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I’d like to be pointed toward a reference that could better explain recursion when a function employs multiple recursive calls. I think I get how Python handles memory when a function employs a single instance of recursion. I can use print statements to track where the data is at any given point while the function processes the data. I can then walk each of those steps back to see how the resultant return value was achieved.

Once multiple instances of recursion are firing off during a single function call I am no longer sure how the data is actually being processed. The previously illuminating method of well-placed print statements reveals a process that looks quantum, or at least more like voodoo.

To illustrate my quandary here are two basic examples: the Fibonacci and Hanoi towers problems.

def getFib(n):
    if n == 1 or n == 2:
        return 1
    return getFib(n-1) + getFib(n-2)

The Fibonacci example features two inline calls. Is getFib(n-1) resolved all the way through the stack first, then getFib(n-2) resolved similarly, each of the resultants being put into new stacks, and those stacks added together line by line, with those sums being totaled for the result?

def hanoi(n, s, t, b):
    assert n > 0
    if n ==1:
        print 'move ', s, ' to ', t
    else:
        hanoi(n-1,s,b,t)
        hanoi(1,s,t,b)
        hanoi(n-1,b,t,s)

Hanoi presents a different problem, in that the function calls are in successive lines. When the function gets to the first call, does it resolve it to n=1, then move to the second call which is already n=1, then to the third until n=1?

Again, just looking for reference material that can help me get smart on what’s going on under the hood here. I’m sure it’s likely a bit much to explain in this setting.

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I think the first function would recurse forever with n=<0 –  Alois Mahdal Oct 9 '13 at 20:16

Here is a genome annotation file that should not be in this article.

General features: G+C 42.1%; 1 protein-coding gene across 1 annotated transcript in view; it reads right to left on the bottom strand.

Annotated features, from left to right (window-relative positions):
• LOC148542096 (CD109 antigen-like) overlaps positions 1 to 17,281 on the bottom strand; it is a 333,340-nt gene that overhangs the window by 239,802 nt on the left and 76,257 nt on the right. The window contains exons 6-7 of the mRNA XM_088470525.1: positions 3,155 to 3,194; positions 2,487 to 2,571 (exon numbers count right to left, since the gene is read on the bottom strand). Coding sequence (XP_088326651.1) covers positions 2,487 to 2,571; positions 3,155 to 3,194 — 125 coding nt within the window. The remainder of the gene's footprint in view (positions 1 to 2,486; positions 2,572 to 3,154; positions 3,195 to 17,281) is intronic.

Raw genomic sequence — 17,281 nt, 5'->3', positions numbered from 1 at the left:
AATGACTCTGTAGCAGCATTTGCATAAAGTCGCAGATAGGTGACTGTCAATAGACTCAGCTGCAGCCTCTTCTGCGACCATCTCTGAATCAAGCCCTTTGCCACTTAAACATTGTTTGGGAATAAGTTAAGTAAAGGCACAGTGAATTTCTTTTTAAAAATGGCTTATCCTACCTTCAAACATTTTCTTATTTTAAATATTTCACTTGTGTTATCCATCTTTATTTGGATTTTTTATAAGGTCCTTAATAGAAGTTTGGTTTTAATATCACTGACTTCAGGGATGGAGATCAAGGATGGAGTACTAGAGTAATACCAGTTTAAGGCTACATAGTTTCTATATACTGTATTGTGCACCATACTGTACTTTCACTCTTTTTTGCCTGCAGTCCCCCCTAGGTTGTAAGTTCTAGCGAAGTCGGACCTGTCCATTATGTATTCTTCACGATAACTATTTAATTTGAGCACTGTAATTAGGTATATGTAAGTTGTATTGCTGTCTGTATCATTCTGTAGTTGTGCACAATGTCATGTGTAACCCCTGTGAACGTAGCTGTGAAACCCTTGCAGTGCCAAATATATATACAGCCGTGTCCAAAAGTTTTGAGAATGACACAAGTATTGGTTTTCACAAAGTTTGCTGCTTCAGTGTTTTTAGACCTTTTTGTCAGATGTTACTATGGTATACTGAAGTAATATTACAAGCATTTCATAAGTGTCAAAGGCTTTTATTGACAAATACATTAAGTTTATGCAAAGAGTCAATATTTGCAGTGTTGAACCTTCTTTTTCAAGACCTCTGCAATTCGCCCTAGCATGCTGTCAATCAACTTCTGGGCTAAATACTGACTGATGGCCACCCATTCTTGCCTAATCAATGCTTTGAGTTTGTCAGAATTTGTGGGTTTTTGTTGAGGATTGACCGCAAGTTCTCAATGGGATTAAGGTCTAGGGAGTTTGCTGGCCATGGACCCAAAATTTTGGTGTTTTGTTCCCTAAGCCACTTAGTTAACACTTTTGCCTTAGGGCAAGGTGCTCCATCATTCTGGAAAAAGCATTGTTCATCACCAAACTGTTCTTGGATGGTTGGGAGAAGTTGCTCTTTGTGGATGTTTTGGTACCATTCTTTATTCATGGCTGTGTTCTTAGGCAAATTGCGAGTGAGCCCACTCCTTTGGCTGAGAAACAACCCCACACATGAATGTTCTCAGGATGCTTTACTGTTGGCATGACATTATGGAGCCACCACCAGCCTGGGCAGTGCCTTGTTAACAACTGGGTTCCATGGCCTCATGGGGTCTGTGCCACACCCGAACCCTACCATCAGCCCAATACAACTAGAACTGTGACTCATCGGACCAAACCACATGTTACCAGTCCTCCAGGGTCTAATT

I don't understand your question. In particular "Is getFib(n-1) resolved all the way through the stack first, then getFib(n-2) resolved similarly, each of the resultants being put into new stacks, and those stacks added together line by line, with those sums being totaled for the result?" What does this mean? getFib(n-1) is evaluated, which means the interpreter executes all the code until it receive its return value. That code happens to contain other calls to getFib. –  Bakuriu Oct 9 '13 at 20:27

1 Answer 1

up vote 1 down vote accepted

http://www.pythontutor.com/visualize.html

There's even a Hanoi link there so you can follow the flow of code.

This is a link to the hanoi code that they show on their site, but it may have to be adapated to visualize your exact code.

http://www.pythontutor.com/visualize.html#code=%23+move+a+stack+of+n+disks+from+stack+a+to+stack+b,%0A%23+using+tmp+as+a+temporary+stack%0Adef+TowerOfHanoi(n,+a,+b,+tmp)%3A%0A++++if+n+%3D%3D+1%3A%0A++++++++b.append(a.pop())%0A++++else%3A%0A++++++++TowerOfHanoi(n-1,+a,+tmp,+b)%0A++++++++b.append(a.pop())%0A++++++++TowerOfHanoi(n-1,+tmp,+b,+a)%0A++++++++%0Astack1+%3D+%5B4,3,2,1%5D%0Astack2+%3D+%5B%5D%0Astack3+%3D+%5B%5D%0A++++++%0A%23+transfer+stack1+to+stack3+using+Tower+of+Hanoi+rules%0ATowerOfHanoi(len(stack1),+stack1,+stack3,+stack2)&mode=display&cumulative=false&heapPrimitives=false&drawParentPointers=false&textReferences=false&showOnlyOutputs=false&py=2&curInstr=0

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It might be me, but that doesn't seem to help. :) –  Tony Hopkinson Oct 9 '13 at 20:30
    
Thanks Garth, the visual representation helps immensely. –  jmike Oct 9 '13 at 20:46
    
Yeah, it's not for everyone, but it does show you the stack and everything at the same time. Just another way to look at it. –  Garth5689 Oct 9 '13 at 21:00

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